Long-leaved wattle

Acacia longifolia
Long-leaved wattle: Acacia longifolia Long-leaved wattle: Acacia longifolia

Common name:

Long-leaved wattle

Scientific name:

Acacia longifolia

Alternative common names:

Langblaarwattel (Afrikaans)

The long-leaved wattle is an evergreen shrub or spreading tree 2-6m high, with long bright green leaves that have prominent longitudinal veins. Flowers are bright yellow and cylindrical in shape, growing up to 50mm long and 7mm wide, from July to September. Originating from Australia and Tasmania, the long-leaved was cultivated in South Africa for dune reclamation, and has spread along the coastal areas, where it competes with and replaces invasive species.

Additional Info

  • Where does this species come from?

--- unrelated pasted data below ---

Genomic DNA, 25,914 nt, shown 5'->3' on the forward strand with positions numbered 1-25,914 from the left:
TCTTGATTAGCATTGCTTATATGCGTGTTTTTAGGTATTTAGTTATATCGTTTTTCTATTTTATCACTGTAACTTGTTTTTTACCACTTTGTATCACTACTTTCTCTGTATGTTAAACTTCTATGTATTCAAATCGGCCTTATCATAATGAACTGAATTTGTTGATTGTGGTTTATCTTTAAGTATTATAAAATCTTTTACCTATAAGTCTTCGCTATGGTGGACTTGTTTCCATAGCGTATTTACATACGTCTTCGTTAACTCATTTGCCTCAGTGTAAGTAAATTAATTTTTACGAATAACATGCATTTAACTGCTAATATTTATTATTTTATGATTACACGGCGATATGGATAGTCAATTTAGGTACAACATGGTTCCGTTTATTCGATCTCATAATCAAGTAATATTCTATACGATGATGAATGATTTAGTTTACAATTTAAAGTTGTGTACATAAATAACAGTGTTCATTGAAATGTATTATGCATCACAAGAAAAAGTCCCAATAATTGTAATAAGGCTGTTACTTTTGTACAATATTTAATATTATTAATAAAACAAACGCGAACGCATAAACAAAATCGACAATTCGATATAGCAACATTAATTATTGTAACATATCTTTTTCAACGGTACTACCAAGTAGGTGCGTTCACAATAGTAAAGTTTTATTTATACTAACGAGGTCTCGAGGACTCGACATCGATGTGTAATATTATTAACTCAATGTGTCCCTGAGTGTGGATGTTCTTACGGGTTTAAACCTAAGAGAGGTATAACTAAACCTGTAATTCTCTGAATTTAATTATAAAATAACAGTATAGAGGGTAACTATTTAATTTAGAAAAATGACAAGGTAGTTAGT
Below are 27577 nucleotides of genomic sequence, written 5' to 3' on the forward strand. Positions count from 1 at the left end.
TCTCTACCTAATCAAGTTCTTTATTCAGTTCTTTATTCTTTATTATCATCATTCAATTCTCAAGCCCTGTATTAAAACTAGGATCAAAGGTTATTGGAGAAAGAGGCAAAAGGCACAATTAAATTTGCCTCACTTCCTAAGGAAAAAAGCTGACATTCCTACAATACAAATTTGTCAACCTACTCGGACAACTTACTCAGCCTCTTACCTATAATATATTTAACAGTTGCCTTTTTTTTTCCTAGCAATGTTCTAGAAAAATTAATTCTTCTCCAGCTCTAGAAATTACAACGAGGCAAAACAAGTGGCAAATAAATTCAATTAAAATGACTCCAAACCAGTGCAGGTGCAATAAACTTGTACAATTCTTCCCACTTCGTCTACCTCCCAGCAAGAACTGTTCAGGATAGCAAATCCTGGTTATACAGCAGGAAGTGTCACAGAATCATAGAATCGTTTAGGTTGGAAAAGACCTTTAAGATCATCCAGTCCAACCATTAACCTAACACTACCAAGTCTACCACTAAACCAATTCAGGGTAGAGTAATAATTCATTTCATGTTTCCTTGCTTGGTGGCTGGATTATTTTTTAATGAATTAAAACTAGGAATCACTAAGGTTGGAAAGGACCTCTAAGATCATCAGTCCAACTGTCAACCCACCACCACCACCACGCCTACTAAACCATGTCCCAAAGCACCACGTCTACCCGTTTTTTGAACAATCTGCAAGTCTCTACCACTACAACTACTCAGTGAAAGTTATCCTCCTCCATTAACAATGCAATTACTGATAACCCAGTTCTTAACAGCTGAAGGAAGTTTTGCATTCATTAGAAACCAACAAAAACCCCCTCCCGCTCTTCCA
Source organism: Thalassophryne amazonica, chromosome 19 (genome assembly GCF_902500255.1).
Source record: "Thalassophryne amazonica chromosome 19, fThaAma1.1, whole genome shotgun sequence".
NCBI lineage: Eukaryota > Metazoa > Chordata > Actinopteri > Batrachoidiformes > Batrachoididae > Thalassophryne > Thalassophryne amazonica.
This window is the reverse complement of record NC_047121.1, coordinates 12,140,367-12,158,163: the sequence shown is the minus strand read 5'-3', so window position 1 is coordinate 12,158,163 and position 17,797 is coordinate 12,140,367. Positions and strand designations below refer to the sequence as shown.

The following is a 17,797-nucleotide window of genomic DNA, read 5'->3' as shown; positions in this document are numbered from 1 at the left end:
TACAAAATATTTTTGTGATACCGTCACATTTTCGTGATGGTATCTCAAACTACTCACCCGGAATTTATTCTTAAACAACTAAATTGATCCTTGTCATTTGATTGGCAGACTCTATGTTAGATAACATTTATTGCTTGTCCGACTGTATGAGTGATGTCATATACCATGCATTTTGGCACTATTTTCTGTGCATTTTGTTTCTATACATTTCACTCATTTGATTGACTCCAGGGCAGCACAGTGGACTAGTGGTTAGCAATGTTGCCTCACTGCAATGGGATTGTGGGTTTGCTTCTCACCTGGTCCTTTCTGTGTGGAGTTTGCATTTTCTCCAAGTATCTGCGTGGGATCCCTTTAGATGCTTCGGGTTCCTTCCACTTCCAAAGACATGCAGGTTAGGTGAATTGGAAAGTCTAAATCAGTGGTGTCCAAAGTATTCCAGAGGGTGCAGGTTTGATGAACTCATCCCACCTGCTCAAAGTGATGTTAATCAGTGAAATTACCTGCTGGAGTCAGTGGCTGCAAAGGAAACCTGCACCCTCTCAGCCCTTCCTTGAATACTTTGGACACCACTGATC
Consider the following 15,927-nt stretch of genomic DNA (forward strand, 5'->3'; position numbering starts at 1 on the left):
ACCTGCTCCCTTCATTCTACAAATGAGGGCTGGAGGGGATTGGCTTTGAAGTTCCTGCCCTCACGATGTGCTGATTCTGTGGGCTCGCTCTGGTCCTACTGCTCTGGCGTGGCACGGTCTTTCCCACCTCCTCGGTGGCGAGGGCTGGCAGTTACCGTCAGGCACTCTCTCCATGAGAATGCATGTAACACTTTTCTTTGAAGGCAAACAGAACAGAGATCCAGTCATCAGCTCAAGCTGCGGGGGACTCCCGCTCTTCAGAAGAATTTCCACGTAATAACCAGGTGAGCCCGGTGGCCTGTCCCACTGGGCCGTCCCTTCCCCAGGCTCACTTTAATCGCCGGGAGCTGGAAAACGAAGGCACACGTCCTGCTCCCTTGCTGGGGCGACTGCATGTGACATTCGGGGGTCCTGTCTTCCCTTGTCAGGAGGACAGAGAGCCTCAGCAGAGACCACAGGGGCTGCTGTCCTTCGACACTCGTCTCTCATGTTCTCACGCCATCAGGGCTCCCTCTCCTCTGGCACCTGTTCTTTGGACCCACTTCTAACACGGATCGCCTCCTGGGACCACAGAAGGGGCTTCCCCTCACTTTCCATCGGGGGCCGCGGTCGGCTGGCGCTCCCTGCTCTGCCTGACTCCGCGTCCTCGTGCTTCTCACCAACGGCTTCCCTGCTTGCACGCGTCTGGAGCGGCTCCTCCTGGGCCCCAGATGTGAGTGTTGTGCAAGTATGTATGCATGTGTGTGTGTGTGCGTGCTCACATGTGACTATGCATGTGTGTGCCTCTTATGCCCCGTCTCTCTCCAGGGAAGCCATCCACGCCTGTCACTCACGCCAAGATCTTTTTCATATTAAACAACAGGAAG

South-east Australia and Tasmania

    What is its invasive status in South Africa?

    Existing legislation: CARA 2002 – Category 1 NEMBA – Category 1b

    Where in South Africa is it a problem?

    Western Cape, Eastern Cape, Kwa-Zulu Natal and scattered parts of Mpumalanga Province

    How does it spread?

    Seed dispersal

    Why is it a problem?

    It is a transformer species which out-competes indigenous species.

    What does it look like?

    General description: The long-leaved wattle is an evergreen shrub or spreading tree 2-6m high, with long bright green leaves that have prominent longitudinal veins. Leaves: Leaves are bright green, up to 180mm long, with 2-5 prominent longitudinal veins Flowers: Bright yellow, cylindrical flowerheads, from July to September Fruit/seeds: Pale brown pods

    Does the plant have any uses?

    Cultivated for dune reclamation.

    Plant me instead alternatives

    Sand olive (Dodonea angustifolia), bush guarri (Euclea racemosa), real yellowwood (Podocarpus latifolius), duiker-berry (Sapium integerrium)